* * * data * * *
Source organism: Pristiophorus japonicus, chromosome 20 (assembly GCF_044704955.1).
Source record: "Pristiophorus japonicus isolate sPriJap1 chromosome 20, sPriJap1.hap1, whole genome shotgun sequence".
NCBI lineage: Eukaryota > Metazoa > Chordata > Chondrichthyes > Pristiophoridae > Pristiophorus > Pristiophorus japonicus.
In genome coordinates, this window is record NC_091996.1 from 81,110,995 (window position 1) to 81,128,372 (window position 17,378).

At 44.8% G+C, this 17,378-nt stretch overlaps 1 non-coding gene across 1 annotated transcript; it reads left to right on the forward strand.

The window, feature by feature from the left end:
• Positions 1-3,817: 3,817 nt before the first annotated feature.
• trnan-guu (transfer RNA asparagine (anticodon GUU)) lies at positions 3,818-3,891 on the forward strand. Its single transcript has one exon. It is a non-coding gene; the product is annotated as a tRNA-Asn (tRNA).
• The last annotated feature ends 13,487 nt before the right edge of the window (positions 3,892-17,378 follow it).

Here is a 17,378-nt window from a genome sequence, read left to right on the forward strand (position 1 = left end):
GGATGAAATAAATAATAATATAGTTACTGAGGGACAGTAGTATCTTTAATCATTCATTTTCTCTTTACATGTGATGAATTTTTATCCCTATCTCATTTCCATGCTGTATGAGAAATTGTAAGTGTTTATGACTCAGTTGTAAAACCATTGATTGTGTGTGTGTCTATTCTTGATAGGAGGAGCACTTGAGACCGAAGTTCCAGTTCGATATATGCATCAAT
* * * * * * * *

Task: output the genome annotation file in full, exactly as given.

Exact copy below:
Source organism: Pristiophorus japonicus, chromosome 20 (assembly GCF_044704955.1).
Source record: "Pristiophorus japonicus isolate sPriJap1 chromosome 20, sPriJap1.hap1, whole genome shotgun sequence".
NCBI lineage: Eukaryota > Metazoa > Chordata > Chondrichthyes > Pristiophoridae > Pristiophorus > Pristiophorus japonicus.
In genome coordinates, this window is record NC_091996.1 from 81,110,995 (window position 1) to 81,128,372 (window position 17,378).

At 44.8% G+C, this 17,378-nt stretch overlaps 1 non-coding gene across 1 annotated transcript; it reads left to right on the forward strand.

The window, feature by feature from the left end:
• Positions 1-3,817: 3,817 nt before the first annotated feature.
• trnan-guu (transfer RNA asparagine (anticodon GUU)) lies at positions 3,818-3,891 on the forward strand. Its single transcript has one exon. It is a non-coding gene; the product is annotated as a tRNA-Asn (tRNA).
• The last annotated feature ends 13,487 nt before the right edge of the window (positions 3,892-17,378 follow it).

Here is a 17,378-nt window from a genome sequence, read left to right on the forward strand (position 1 = left end):
GGATGAAATAAATAATAATATAGTTACTGAGGGACAGTAGTATCTTTAATCATTCATTTTCTCTTTACATGTGATGAATTTTTATCCCTATCTCATTTCCATGCTGTATGAGAAATTGTAAGTGTTTATGACTCAGTTGTAAAACCATTGATTGTGTGTGTGTCTATTCTTGATAGGAGGAGCACTTGAGACCGAAGTTCCAGTTCGATATATGCATCAAT